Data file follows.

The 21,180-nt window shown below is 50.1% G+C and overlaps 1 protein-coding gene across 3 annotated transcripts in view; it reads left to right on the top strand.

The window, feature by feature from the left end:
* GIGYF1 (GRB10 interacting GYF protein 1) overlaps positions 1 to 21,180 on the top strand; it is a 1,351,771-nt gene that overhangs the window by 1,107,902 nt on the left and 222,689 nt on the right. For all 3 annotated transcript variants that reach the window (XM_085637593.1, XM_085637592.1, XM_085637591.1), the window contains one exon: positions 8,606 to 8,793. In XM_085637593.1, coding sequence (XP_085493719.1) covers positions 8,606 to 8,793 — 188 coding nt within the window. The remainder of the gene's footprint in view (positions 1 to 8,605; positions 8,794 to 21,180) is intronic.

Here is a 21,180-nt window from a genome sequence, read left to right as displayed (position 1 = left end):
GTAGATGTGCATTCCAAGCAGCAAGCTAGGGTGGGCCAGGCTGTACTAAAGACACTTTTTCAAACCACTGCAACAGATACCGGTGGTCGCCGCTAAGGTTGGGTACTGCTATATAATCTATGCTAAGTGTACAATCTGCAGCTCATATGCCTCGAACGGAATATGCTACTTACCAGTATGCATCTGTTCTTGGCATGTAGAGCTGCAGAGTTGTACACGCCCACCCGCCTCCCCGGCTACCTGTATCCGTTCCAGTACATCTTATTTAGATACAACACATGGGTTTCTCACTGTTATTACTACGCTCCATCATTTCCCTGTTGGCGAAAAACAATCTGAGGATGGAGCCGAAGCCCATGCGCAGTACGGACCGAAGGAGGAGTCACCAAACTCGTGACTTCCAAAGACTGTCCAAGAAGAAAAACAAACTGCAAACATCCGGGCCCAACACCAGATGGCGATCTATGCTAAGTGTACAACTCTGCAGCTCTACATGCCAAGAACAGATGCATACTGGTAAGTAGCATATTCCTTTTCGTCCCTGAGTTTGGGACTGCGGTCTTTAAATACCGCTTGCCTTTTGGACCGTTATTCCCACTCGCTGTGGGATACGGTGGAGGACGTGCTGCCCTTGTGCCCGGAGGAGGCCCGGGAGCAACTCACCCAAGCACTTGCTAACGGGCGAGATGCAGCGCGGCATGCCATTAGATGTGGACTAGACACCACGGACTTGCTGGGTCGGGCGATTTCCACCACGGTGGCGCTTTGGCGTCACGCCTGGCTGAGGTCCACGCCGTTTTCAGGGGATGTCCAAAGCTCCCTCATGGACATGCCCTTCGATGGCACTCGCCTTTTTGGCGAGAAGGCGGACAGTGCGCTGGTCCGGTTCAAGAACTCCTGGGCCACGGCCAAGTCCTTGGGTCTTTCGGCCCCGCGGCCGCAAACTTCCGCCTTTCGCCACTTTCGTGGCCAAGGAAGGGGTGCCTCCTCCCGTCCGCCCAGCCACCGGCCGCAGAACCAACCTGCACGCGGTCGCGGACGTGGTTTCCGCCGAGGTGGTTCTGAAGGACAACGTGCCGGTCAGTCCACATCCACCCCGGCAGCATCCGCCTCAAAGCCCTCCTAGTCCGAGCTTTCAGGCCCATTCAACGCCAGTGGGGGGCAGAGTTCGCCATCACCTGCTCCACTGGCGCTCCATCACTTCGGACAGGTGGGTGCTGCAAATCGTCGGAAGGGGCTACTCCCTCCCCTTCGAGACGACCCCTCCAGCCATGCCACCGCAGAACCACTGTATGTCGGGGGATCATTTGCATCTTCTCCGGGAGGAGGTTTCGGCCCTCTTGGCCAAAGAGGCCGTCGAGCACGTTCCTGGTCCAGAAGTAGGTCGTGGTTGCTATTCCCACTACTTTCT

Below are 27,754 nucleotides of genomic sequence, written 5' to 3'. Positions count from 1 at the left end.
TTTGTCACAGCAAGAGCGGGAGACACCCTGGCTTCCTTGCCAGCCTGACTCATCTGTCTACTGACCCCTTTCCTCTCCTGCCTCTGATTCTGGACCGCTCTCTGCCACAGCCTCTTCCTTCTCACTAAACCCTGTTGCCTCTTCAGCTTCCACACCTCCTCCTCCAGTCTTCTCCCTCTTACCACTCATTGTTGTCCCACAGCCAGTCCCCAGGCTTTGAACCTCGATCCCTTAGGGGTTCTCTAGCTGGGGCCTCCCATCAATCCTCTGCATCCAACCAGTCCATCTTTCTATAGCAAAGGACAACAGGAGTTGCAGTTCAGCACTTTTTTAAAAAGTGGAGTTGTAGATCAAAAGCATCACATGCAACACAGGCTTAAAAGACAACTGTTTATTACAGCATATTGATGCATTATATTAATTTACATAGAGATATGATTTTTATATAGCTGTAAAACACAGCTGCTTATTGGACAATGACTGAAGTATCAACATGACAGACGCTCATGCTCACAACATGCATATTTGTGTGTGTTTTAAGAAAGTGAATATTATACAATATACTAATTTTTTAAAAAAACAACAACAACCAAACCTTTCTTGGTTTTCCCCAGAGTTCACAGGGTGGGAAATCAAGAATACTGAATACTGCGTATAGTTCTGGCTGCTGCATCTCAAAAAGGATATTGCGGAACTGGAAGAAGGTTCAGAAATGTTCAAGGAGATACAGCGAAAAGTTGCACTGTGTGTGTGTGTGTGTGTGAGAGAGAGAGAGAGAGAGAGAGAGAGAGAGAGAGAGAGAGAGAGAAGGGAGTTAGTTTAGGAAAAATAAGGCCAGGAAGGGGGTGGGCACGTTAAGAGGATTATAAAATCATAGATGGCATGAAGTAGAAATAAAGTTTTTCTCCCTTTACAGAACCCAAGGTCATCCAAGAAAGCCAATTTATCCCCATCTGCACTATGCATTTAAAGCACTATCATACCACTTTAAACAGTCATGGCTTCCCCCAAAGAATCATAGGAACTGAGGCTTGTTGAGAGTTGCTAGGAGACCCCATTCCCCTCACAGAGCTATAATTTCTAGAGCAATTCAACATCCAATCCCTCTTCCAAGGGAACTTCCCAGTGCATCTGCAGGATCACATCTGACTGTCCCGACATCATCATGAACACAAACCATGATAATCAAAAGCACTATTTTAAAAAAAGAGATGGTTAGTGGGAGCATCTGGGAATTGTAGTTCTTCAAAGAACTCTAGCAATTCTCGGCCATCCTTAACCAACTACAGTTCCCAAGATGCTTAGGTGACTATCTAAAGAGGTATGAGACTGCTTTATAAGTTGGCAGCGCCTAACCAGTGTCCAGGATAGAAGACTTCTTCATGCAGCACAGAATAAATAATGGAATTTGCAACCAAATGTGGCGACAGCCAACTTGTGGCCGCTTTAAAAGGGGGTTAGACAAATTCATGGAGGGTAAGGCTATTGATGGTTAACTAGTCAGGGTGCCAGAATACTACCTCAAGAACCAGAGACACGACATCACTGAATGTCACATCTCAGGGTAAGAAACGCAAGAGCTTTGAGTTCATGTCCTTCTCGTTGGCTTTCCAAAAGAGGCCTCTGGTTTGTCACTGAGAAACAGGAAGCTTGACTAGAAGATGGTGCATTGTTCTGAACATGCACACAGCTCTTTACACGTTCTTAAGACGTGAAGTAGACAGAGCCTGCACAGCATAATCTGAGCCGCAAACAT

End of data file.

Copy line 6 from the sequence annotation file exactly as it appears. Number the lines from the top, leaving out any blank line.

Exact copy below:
Below are 27,754 nucleotides of genomic sequence, written 5' to 3'. Positions count from 1 at the left end.